THE Hebrew edition of Rosh Hashana contains an elaborate introduction in three chapters, the translation of which does not appear as yet. Its contents include many important rules which we have followed in the entire work, but we do not feel called upon at this time to engross the time of the English reader by reciting them. We, however, deem it a duty to say a few words, so that the reader may understand our position and the reason why we have undertaken a work which will ...
THE Hebrew edition of Rosh Hashana contains an elaborate introduction in three chapters, the translation of which does not appear as yet. Its contents include many important rules which we have followed in the entire work, but we do not feel called upon at this time to engross the time of the English reader by reciting them. We, however, deem it a duty to say a few words, so that the reader may understand our position and the reason why we have undertaken a work which will probably be productive of much adverse criticism in certain quarters.
The fate of the Talmud has been the fate of the Jews. As soon as the Hebrew was born1 he was surrounded by enemies. His whole history has been one of struggle against persecution and attack. Defamation and deformation have been his lot. So too, has it been with the Talmud. At the beginning of its formative period, viz., the development of the Mishna, it was beset by such enemies as the Sadducees, the Boëthusians, and other sects, not to mention the Roman Government.2 When its canon was fixed, the Karaites tried to destroy or belittle its influence, and since that time it has been subjected to an experience of unvarying difficulty. Yet, with remarkable truth, the words of Isaiah [xliii. 2] may be applied to both: "When thou passest through the waters, I will be with thee; and through the rivers, they shall not overflow thee; when thou walkest through the fire, thou shalt not be burned; neither shall the flame kindle upon thee." There is, however, one point concerning which this simile is not true. The Jew has advanced; the Talmud has remained stationary.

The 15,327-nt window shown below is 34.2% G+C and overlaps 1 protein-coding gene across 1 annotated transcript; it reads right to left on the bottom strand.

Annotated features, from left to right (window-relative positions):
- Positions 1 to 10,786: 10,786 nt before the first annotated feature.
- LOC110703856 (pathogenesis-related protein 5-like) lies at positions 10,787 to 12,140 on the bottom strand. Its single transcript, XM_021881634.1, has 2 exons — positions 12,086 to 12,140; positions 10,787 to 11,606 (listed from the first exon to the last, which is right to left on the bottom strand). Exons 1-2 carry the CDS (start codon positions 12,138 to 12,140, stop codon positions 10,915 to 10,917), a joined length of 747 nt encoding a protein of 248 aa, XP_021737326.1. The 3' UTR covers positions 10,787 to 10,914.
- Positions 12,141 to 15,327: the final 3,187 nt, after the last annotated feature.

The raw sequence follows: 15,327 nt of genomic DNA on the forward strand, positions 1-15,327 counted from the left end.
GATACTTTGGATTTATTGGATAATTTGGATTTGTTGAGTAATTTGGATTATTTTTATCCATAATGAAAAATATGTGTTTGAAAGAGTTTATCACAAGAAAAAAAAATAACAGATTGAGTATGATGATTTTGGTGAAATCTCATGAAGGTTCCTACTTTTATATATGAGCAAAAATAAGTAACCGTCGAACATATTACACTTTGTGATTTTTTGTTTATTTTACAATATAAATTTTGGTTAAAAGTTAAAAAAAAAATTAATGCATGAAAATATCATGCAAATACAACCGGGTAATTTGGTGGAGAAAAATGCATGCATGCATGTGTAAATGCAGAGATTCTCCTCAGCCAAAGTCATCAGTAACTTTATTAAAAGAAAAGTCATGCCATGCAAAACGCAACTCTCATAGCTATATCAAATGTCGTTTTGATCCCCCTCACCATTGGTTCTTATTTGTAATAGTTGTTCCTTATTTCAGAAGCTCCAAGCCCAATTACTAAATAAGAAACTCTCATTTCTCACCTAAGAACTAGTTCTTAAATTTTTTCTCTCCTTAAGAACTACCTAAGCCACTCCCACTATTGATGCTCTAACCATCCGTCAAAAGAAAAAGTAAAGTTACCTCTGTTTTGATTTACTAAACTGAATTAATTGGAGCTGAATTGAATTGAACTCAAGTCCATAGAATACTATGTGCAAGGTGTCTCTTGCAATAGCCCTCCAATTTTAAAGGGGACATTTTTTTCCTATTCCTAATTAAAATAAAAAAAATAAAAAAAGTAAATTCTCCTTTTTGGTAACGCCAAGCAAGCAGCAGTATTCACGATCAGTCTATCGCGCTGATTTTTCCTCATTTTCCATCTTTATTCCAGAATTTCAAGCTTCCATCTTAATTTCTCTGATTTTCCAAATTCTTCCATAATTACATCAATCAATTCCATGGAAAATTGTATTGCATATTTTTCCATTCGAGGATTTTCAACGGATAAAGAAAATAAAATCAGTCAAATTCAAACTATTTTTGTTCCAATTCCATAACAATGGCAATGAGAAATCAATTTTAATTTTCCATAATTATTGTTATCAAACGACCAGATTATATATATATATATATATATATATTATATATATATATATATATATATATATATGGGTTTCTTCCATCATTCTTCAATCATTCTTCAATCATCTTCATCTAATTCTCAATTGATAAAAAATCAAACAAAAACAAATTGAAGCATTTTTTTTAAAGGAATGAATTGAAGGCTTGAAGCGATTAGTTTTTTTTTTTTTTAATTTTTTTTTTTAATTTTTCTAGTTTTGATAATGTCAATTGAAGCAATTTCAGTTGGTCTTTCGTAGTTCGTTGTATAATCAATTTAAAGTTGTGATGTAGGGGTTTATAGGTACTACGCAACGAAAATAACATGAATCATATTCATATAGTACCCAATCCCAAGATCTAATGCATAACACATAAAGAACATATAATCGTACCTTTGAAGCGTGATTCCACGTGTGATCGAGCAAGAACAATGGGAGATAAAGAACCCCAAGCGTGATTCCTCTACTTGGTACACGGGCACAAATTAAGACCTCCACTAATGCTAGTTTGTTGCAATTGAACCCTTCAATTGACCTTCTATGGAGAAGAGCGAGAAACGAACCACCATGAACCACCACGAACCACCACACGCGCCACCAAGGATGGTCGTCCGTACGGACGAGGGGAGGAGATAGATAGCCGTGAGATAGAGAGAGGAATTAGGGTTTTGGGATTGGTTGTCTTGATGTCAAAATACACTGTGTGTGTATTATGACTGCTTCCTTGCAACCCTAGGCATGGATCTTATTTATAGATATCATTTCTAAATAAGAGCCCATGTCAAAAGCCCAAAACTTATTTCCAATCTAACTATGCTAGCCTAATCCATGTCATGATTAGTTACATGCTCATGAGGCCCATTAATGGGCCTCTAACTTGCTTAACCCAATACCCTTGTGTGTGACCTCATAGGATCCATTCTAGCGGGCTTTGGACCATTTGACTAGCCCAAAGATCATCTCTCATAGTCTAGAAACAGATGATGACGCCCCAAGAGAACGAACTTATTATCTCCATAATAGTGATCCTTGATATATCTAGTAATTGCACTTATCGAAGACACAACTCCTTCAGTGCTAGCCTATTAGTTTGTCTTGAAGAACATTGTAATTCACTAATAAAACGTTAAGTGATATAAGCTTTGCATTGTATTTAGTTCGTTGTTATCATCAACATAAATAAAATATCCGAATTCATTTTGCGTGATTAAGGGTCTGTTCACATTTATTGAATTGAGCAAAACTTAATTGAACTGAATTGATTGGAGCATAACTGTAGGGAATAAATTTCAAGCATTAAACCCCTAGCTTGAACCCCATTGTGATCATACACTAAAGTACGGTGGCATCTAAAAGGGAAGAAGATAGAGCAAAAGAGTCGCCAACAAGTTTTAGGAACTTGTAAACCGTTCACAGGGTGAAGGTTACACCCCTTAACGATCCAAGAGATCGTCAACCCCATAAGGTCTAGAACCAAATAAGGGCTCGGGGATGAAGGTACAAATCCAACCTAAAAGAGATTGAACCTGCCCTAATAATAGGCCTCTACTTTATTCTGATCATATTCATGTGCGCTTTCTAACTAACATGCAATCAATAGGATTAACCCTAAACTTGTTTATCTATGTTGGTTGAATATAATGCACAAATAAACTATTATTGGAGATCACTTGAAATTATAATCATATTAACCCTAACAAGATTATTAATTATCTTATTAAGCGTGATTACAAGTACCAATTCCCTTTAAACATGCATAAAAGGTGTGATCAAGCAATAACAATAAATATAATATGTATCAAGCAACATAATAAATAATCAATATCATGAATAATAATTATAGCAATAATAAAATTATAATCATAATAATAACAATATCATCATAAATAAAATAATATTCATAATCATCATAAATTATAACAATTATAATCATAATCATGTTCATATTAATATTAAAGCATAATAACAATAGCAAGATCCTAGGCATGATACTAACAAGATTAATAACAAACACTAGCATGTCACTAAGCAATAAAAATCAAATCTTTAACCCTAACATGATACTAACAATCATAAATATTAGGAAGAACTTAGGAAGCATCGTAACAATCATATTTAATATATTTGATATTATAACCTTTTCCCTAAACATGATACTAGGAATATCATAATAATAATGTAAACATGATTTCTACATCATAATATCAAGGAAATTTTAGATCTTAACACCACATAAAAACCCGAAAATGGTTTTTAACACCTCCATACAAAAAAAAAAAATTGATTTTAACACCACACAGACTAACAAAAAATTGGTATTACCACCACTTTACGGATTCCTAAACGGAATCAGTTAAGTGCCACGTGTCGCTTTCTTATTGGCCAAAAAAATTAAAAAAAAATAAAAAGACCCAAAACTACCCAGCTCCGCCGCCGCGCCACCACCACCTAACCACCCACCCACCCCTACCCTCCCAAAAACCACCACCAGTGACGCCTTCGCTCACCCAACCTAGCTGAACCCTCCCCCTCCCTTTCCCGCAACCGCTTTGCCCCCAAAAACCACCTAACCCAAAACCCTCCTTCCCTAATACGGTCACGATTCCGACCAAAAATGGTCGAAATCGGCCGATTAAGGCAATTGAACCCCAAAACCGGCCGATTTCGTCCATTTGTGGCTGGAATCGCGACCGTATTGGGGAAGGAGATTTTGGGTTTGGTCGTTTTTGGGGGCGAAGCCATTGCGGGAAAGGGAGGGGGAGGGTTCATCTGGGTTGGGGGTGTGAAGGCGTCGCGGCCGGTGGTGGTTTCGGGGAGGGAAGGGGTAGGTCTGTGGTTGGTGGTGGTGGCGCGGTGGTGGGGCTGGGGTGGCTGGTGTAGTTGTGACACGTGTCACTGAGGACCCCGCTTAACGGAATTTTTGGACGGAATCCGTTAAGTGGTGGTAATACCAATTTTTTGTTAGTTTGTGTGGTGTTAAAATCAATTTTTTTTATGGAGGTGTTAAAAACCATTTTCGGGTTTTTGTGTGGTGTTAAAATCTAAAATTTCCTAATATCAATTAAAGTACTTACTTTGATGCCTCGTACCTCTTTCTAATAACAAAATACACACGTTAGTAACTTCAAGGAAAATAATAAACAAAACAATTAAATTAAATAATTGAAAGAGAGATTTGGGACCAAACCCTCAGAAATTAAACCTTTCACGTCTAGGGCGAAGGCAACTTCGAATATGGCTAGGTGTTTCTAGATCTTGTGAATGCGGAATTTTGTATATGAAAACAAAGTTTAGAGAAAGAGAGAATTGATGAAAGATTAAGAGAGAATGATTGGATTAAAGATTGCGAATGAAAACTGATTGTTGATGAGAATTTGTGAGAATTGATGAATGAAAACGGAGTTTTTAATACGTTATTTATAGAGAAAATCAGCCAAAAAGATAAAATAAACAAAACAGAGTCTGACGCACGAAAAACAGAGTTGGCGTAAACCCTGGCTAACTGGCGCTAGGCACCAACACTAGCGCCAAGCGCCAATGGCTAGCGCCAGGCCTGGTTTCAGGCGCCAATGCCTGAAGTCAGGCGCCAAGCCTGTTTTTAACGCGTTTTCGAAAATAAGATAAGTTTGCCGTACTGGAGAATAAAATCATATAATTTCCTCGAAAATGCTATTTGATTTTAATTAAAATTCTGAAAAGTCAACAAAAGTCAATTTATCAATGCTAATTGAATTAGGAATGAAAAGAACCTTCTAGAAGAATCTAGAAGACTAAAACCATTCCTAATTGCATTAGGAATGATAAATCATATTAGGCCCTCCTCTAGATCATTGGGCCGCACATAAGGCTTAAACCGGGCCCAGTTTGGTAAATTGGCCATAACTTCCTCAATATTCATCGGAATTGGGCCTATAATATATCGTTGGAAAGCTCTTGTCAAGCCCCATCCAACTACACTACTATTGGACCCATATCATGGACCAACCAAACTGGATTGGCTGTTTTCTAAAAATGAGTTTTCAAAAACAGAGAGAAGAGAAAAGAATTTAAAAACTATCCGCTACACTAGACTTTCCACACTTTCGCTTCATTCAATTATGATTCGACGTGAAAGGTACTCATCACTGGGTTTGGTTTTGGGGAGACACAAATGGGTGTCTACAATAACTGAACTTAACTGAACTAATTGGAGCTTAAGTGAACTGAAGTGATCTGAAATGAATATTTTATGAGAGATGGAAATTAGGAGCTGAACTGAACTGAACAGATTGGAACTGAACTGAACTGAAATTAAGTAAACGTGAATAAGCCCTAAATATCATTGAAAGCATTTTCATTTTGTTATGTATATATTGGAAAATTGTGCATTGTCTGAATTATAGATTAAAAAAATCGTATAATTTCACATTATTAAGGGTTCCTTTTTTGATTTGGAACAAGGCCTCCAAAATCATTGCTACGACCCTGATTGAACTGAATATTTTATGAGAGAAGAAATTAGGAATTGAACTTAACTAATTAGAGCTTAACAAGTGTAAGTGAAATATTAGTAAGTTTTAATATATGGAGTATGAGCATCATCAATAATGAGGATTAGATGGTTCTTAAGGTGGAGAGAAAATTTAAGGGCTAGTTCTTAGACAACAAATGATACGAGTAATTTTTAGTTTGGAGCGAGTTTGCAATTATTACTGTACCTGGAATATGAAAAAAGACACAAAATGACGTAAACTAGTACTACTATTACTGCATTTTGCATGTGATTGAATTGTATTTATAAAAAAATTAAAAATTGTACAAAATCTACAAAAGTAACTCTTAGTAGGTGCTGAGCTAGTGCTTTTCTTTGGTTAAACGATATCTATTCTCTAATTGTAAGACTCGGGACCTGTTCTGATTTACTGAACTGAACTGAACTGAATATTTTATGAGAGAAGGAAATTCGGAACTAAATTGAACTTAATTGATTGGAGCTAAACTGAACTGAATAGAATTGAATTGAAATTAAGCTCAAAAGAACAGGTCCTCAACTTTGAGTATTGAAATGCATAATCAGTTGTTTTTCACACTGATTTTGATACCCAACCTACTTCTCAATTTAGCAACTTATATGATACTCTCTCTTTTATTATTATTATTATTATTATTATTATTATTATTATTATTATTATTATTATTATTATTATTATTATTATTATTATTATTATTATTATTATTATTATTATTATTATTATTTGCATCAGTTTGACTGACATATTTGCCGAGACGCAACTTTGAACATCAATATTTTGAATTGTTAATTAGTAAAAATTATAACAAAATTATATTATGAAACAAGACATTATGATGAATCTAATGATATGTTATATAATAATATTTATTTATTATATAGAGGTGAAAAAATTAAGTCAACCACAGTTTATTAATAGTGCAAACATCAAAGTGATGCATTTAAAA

Since the time of Moses Mendelssohn the Jew has made vast strides forward. There is to-day no branch of human activity in which his influence is not felt. Interesting himself in the affairs of the world, he has been enabled to bring a degree of intelligence and industry to bear upon modern life that has challenged the admiration of the world. But with the Talmud it is not so. That vast encyclopædia of Jewish lore remains as it was. No improvement has been possible; no progress has been made with it. Issue after issue has appeared, but it has always been called the Talmud Babli, as chaotic as it was when its canon was originally appointed.1 Commentary upon commentary has appeared; every issue of the Talmud contains new glosses from prominent scholars, proposing textual changes, yet the text of the Talmud has not received that heroic treatment that will alone enable us to say that the Talmud has been improved. Few books have ever received more attention than this vast storehouse of Jewish knowledge. Friends and enemies it has had. Attack after attack has been made upon it, and defence after defence made for it; yet whether its enemies or its defenders have done it more harm it would be hard to tell. Not, forsooth, that we do not willingly recognize that there have been many learned and earnest spirits who have labored faithfully in its behalf; but for the most part, if the Talmud could speak, it would say, "God save me from my friends!" For the friends have, generally, defended without due knowledge of that stupendous monument of rabbinical lore; and the enemies have usually attacked it by using single phrases or epigrams disconnected from their context, by which method anything could be proven. In both cases ignorance has been fatal. For, how many have read the whole Talmud through and are thus competent to judge of its merits? Is it right to attack or defend without sufficient information? Is it not a proof of ignorance and unfairness to find fault with that of which we are not able to give proper testimony?